efforts if they believe that their individual contributions can make a difference (39). Similarly,
in the case of climate change activism, individuals need not only a sense of urgency about the
issue, but also confidence that solutions are possible (36).
In addition to grassroots initiatives, efforts
within preexisting social groups can also drive
change. For example, faith communities, hobby
groups, and neighborhoods bring people together
through shared values, rituals, or connection to
place, and can energize larger-scale conservation
actions through these common connections. Place-based collectives, such as neighborhood associations, can shift attention away from ideological
differences to focus on tangible community-level
action, such as creating a shared wind farm (40).
Efforts within faith-based communities likely motivate through alignment with spiritual values, and
can have wide reach through the larger networks
of interfaith organizations.
Although psychological research has examined
what motivates people to volunteer and cooperate for social causes, or mobilize around political
campaigns, the results have yet to be applied to
collective efforts for conservation.
Leveraging formal organizations to
Formal organizations can serve as vehicles to
quickly mobilize collective action toward sus-
tainability. Governmental units, educational in-
stitutions, and businesses large and small are
designed to guide the actions of many toward
a coherent purpose. Organizational culture, by
way of norms, values, policy, and leadership,
powerfully influences individual members (41).
Additionally, organizations determine the “choice
architecture,” or the situational contexts that
guide actions and decisions (33). A “green” organizational culture effectively relieves individuals
from the effortful thinking required to recognize and respond in sustainable ways. For instance, purchasing policies can prioritize vendors
that meet sustainability criteria, and technology policies can set machine defaults to efficiency modes. Individuals no longer have to have
background knowledge, do research, and evaluate myriad choices for every behavior relevant
The problem is, as with individuals, the fundamental assumptions that drive organizations
reflect the worldview of the broader culture. In
today’s world, businesses tend to assume a growth
economy based on a take-make-waste model, many
religions elevate the value of humans over other
beings, and schools often fail to prepare graduates to understand ecology. Thus, the goals, operations, and resulting organizational behavior run
contrary to ecological realities.
Although organizations are currently ma-
jor contributors to worldwide environmental
degradation, they in fact have
the capacity to move in new, eco-
logically sound directions. They
can empower their members to
innovate, take risks, and take
the long-term view together (42).
First, however, a catalyst must in-
fluence organizational direction.
In any group or organization,
the entity itself is not the actor.
Individuals—informal and formal
leaders, decision-makers, workers,
volunteers, and members—are the
underlying force. So, the onus is
on individuals to initiate and im-
plement change in these collec-
tives. This is easier said than done.
Psychologists do not yet know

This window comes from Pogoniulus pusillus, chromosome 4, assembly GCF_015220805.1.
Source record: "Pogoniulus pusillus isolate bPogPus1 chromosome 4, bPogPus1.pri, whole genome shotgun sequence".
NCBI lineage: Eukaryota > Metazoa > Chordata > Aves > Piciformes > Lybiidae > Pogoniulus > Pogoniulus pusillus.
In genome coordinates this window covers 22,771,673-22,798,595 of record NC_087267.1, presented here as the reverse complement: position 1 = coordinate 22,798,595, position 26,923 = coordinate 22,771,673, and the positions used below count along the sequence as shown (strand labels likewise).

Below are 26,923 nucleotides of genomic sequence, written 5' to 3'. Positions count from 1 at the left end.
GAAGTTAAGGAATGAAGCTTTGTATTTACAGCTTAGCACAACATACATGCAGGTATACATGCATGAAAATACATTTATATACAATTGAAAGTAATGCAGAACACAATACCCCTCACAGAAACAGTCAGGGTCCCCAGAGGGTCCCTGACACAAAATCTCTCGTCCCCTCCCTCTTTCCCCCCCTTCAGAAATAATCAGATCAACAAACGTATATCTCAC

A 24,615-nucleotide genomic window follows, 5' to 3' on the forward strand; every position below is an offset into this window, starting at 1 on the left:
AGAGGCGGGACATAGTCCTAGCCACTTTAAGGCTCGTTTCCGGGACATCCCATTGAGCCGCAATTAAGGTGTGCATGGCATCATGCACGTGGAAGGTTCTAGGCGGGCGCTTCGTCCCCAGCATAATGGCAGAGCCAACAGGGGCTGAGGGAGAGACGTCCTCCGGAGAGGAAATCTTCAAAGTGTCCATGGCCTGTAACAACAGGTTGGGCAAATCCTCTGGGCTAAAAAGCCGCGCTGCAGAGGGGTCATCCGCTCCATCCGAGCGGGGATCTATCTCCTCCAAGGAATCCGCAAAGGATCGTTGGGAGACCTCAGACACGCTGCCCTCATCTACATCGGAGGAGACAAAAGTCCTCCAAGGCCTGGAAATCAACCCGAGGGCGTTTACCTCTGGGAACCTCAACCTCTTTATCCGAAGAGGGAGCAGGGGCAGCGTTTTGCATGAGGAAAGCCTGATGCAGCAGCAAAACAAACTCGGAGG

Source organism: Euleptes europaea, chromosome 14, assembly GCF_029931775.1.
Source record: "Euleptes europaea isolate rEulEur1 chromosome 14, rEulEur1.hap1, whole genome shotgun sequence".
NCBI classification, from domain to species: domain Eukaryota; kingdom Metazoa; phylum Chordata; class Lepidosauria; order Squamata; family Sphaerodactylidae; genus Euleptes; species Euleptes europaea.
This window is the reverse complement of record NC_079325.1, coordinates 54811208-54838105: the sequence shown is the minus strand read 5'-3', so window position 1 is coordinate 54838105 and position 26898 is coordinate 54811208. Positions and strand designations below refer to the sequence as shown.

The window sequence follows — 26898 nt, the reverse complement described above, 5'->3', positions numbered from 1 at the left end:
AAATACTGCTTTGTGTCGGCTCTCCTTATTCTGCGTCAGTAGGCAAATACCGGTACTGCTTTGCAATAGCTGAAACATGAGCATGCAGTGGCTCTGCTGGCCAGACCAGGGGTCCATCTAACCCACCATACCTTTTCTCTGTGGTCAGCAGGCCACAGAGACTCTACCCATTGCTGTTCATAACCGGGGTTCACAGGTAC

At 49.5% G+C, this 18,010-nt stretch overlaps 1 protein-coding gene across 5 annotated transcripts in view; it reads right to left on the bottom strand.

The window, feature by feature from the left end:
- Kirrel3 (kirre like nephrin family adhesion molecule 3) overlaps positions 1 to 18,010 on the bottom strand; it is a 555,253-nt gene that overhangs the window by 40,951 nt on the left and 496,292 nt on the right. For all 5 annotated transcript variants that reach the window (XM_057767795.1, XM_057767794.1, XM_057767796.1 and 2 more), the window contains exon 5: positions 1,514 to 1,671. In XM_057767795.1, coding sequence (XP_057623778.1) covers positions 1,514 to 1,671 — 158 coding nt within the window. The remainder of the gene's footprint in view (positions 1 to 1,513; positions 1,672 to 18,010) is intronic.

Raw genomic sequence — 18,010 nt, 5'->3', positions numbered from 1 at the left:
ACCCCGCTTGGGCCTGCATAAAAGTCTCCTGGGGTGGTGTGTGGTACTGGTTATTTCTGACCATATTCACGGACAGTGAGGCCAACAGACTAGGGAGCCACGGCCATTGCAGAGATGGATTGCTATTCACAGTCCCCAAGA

why some are willing or able to
take a bold stand for change in the
same situations that drive others
to support the status quo or to simply withdraw (43). What they do
know is that resisting the pressure to conform, especially in the
context of formal organizations,
requires nothing short of heroic
Yet, it is possible to empower
ordinary people to successfully
face such challenges. Recognizing this, a group of influential
psychologists has founded an
initiative to educate the public
about negative social influence
and provide individuals with the
psychological tools to act with moral courage (44).
Although change can begin anywhere in an
organization, people in leadership roles are ar-guably best positioned to activate a major shift
toward sustainability (45). Unfortunately, though
well-intentioned, leaders who possess the prevailing modern-industrial worldview may only
make their processes or products “less bad” (46).
To radically change a group’s trajectory, leaders
must think differently; they must internalize an
ecologically grounded worldview and integrate
it into the vision they set for others (47).
Certainly, some leaders have experienced epiph-anies, recognizing the inconsistency between the
dominant industrial worldview and ecological
systems. The late carpet magnate Ray Anderson
often spoke of the “spear in the heart” moment
when he realized his business was endangering
future generations (48). Humanity cannot, however, depend on spontaneous individual insight
to propel institutions forward; more methodical
approaches are in order. Through mentorship (49)
and applied, inquiry-based educational programs
(50), youth and adults alike can learn to understand the ecological underpinnings of society.
Science-based programs such as The Natural
Step (51) have been designed to support ecologically consistent organizational learning. Additional research is needed to understand how to
enhance the pace and depth of worldview change.
Ecologically grounded worldview Modern-industrial worldview vs.
Earth has plenty of resources Earth’s regenerative capacity
A linear “take, make, waste”
economy can continue indefnitely
will fx our
Even small manipulations
of nature have system-
Our systems must be circular;
“waste equals food”
Fig. 2. Some of the contrasting assumptions of modern-industrial and ecologically grounded worldviews
depicted in the context of food systems. Similar assumptions underlie transportation, energy generation, water
use, and material consumption. [Adapted from (57)]